My (Terribly Broken) Creativity Tap

This morning I sat down at my computer, endeavoring to finish Advent planning and not go week-by-week YET AGAIN this year. I opened the document for the Advent Candle Readings I’m writing and…

The cursor on the screen goes
*BLINK* *BLINK* *BLINK*
*BLINK* *BLINK* *BLINK*
*BLINK* *BLINK* *BLINK*
The curser on the screen goes
*BLINK* *BLINK* *BLINK*
All morning long!

Okay, fine. Worship Materials. We can do that. We do that all the time and have for over a decade, and I have already done most of the planning and the prayers just get adapted from the previous week for advent. We can do this!

Second verse, same as the first!

The cursor on the screen goes
*BLINK* *BLINK* *BLINK*
*BLINK* *BLINK* *BLINK*
*BLINK* *BLINK* *BLINK*
The curser on the screen goes
*BLINK* *BLINK* *BLINK*
All morning long!

Okay, fine. Maybe the coffee has not hit yet. I will not beat myself up about not getting anything done in the timeframe I would have liked and instead open a lengthy blog post draft to work on to prime the tap. I quickly wrote 1000 good words the other night and felt really passionate about the post. Not sure if it will ever publicly see the light of day, but it helps me work through some things I have mulled over and maybe by just writing the tap will open and I can get real work done after.

Fun fact: leaving half a sentence that starts “I do not want to make…” for the beginning of a new paragraph sitting at the bottom of the document with no notes about what the sentence should say and no clues from the previous paragraphs where you intended go with your next thought does not make it easy to resume a piece of writing.

Third verse, same as the first…

The cursor on the screen goes
*BLINK* *BLINK* *BLINK*
*BLINK* *BLINK* *BLINK*
*BLINK* *BLINK* *BLINK*
The curser on the screen goes
*BLINK* *BLINK* *BLINK*
All morning long!

At that moment I started writing what you see before you. I had a strong emotion and a thought about something; combining those makes the fingers start pressing the buttons on the stupid RGB keyboard. This event, this place where I cannot, for the life of me, do anything useful but I can write this probably useless piece that I will post to the blog* because I have not posted in months despite paying for my piece of the internet with a real URL but that I actually kind of like and have done some live editing of, I realized somewhere my creativity tap broke. Broke terribly.

When my creativity tap pours, it pours hard. I can crank out a thousand words in an hour or two, I can plan a good and creative worship service in thirty minutes, I can work through questions and thoughts and philosophies I have wrestled with for days or weeks or even years and put the conclusions on paper in record speed.

When the tap pours, it pours with the greatest of pressures and fills many mugs. Thankfully I can usually edit the foamy beer filling those mugs into something drinkable and usable after the fact, no creativity tap needed.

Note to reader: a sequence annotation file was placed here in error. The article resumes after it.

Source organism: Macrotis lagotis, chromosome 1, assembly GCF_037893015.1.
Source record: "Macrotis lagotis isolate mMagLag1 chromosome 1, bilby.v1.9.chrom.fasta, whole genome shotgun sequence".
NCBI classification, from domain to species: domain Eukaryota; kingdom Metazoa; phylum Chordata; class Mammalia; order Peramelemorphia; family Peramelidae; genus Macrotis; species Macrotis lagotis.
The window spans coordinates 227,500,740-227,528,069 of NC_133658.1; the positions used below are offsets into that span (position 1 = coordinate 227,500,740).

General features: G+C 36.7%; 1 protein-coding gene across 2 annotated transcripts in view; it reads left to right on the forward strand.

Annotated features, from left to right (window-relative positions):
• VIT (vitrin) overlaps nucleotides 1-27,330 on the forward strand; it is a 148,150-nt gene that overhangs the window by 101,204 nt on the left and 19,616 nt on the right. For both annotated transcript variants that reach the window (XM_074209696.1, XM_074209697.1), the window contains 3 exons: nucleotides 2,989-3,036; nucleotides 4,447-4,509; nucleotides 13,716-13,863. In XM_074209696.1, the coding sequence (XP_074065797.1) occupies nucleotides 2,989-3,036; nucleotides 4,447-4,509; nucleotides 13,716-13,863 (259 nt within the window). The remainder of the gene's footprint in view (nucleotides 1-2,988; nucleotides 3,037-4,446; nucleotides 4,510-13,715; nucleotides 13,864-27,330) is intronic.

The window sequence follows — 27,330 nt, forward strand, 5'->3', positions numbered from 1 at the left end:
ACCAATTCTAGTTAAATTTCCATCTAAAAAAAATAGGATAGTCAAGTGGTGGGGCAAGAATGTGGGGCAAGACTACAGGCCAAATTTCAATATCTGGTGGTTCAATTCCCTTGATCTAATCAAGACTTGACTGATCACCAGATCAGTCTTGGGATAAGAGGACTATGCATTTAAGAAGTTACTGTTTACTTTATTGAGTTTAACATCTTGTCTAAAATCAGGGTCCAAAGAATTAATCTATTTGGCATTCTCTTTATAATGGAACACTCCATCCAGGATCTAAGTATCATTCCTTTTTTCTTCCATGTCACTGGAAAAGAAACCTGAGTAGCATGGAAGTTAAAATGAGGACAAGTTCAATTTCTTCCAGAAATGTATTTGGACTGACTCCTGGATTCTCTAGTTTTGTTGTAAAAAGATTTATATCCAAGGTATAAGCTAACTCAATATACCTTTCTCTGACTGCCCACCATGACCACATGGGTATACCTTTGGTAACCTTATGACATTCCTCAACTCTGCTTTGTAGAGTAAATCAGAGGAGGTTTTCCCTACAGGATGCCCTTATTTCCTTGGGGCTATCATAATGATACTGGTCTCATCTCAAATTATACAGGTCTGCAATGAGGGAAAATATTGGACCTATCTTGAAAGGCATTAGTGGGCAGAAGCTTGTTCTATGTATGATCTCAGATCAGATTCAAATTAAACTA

In non-metaphorical terms, I usually just need to copyedit and maybe rearrange to match a “normal” thought process and not my crazy thought process. I get to a point where I do not need the creativity tap and can just work like a happy little worker bee to finish whatever I have started.

When the tap opens, it flows from me.

When the tap opens.

I have resided in this body for nearly thirty-six years. I have considered myself a writer for twenty. I have written sermons weekly for eleven and planned most of the worship services that went along with those sermons. I still, someday, hope to professionally write in some capacity.

But the creativity tap does not open for me without one of three motivators:

One, stress. My Stress/Productivity Curve rises very slowly and then quickly peaks late in the curve. When the stress cranks up, I can crank it out; when the stress does not, I slog through and usually do not finish until the stress cranks up. Terrible for editing, terrible for quality control, terrible for my mental health (and the mental health of my church admins, I have been told).

Two, place. This one could actually work in my favor expect for one thing: that place is outside. November in Iowa does not encourage outdoor office work. Worked great writing my paper in September, not so much now. Unfortunately, too, I have not found an outdoor place for doing work at church and offices without a ton of sunlight and without a big table for a desk I can move whenever I want discourage my creativity.

Three, emotion. This one wins almost universally. If I get a topic that triggers an emotional response in me, especially a strong emotional response but sometimes simple like “I just want productivity this morning!”, it opens the creativity tap and it just flows out of me.

I get inconsistent results with motivators one and two. I have looked at an empty page at 1 AM Sunday morning for a sermon I will preach at 10:30 that same morning. I sat at the table outside writing my paper and wrote 200 words in 4 hours on multiple occasions. Often, I need both stress and place to hit that point of creative flow to actually get work written.